6. A memory hub being operable to receive local memory responses and remote memory responses, the memory hub being operable to store the received memory responses and to apply an arbitration algorithm to select the order in which the stored local and remote memory responses are provided on an uplink output based on the ages of memory requests corresponding to the stored local and remote memory responses.
7. The memory hub of claim 6 wherein the memory hub further comprises a packet memory that stores memory request identifiers in an order in which the corresponding memory requests are received.
8. The memory hub of claim 7 wherein the memory hub further comprises a multiplexer coupled to the packet memory, the multiplexor providing either a local or a remote memory response on an output responsive to a control signal.
9. The memory hub of claim 8 wherein the memory hub further comprises arbitration logic coupled to the packet memory and the multiplexer, and wherein the arbitration logic applies the control signal to the multiplexer to control which memory responses are provided on the output.
10. The memory hub of claim 6 wherein each of the local and remote memory responses comprise data and a header identifying a memory request corresponding to the memory response.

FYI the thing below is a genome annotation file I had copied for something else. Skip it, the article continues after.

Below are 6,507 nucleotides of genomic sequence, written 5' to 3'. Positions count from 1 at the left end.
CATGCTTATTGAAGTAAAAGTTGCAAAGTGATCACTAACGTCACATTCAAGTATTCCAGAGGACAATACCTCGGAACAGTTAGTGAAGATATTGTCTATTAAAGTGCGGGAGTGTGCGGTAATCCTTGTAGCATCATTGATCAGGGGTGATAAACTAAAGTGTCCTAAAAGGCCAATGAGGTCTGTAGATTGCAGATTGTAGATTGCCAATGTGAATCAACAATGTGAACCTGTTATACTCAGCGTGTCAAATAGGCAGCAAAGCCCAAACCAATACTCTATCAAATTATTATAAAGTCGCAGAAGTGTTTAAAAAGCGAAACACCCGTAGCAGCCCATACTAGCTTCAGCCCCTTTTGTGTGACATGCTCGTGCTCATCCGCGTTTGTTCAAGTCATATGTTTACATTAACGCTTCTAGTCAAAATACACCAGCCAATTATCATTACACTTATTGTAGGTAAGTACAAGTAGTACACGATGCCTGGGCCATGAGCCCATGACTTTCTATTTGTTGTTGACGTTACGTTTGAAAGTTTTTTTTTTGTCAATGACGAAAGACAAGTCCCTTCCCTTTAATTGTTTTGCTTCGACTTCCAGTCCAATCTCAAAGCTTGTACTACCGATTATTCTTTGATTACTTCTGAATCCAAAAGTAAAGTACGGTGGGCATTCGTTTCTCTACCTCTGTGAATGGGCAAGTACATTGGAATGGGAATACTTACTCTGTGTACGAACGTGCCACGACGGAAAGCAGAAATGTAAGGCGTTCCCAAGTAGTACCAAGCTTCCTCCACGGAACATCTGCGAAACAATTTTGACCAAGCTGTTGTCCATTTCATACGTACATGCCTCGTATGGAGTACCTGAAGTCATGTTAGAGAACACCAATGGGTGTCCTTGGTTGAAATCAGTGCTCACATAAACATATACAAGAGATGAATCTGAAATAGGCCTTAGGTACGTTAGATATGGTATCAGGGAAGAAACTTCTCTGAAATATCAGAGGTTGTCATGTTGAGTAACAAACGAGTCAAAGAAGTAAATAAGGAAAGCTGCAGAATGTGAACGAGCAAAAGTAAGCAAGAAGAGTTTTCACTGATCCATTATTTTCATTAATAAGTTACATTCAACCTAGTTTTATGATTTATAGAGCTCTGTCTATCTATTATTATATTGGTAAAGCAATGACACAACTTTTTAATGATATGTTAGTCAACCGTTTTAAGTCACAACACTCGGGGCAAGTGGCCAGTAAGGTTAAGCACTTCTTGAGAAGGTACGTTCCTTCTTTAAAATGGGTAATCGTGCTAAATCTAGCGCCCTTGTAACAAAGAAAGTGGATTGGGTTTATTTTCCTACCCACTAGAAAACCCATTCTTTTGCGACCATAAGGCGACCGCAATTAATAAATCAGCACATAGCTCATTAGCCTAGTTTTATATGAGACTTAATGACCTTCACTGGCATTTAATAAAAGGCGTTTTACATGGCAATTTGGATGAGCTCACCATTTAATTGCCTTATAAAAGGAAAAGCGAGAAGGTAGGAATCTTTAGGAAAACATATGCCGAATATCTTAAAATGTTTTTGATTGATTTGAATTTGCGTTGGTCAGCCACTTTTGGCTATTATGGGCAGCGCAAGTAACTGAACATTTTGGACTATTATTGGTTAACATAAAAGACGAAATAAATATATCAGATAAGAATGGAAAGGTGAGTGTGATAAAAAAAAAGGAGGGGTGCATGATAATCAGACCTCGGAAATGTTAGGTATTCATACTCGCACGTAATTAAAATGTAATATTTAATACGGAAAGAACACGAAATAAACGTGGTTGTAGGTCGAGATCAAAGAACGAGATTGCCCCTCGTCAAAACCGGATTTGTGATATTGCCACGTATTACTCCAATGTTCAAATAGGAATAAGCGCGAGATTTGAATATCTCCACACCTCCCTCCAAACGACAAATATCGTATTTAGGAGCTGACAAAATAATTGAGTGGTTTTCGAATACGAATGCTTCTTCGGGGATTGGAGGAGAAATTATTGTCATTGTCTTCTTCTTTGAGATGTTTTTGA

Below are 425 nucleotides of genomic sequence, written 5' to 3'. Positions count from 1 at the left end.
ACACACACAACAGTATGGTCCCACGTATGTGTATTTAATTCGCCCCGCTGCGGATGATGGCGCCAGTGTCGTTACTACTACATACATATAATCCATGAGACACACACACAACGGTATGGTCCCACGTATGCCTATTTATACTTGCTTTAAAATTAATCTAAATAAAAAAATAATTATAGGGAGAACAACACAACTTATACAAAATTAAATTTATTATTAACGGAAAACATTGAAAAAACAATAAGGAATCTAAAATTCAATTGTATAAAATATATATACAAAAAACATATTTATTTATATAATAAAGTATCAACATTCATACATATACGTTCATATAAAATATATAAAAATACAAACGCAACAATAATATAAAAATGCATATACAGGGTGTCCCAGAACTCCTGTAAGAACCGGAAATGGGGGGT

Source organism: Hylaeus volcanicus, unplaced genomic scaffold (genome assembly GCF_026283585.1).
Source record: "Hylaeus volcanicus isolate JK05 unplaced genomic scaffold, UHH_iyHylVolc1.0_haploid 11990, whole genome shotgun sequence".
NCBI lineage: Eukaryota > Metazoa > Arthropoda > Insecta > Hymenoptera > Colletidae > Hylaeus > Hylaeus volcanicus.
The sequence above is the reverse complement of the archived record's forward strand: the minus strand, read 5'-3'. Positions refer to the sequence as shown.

11. A memory module, comprising:
a plurality of memory devices; and
a memory hub coupled to the memory devices, the memory hub comprising:
a decoder adapted to receive memory requests and being operable to determine a memory request identifier associated with each memory request;
a packet memory adapted to receive memory request identifiers and store the memory request identifiers;
a packet tracker adapted to receive remote memory responses and being operable to associate each remote memory response with a memory request identifier and remove the memory request identifier from the packet memory;
a multiplexor adapted to receive remote memory responses and local memory responses and being operable to select an output responsive to a control signal; and
arbitration control logic coupled to the multiplexor and the packet memory and being operable to generate the control signal to control selection of which memory response to output.
12. The memory module of claim 11 wherein each of the memory devices comprise an SDRAM.
13. The memory module of claim 11 wherein the arbitration control logic generates the control signal based on an oldest memory request identifier in the packet memory.
14. The memory module of claim 11 wherein the packet memory is a first-in, first-out (FIFO) memory.
15. The memory hub of claim 11 wherein the arbitration control logic generates the control signal such that if an oldest memory request in the packet memory is a local memory request, the multiplexor outputs a local memory response.
16. The memory hub of claim 11 wherein each of the local and remote memory responses comprise data and a header identifying a memory request corresponding to the memory response.
17. A memory system, comprising:
a memory hub controller;
a plurality of memory modules, each memory module being coupled to adjacent memory modules through respective high-speed links, at least one of the memory modules being coupled to the memory hub controller through a respective high-speed link, and each memory module comprising:
a plurality of memory devices; and
a memory hub coupled to the memory devices, the memory hub comprising,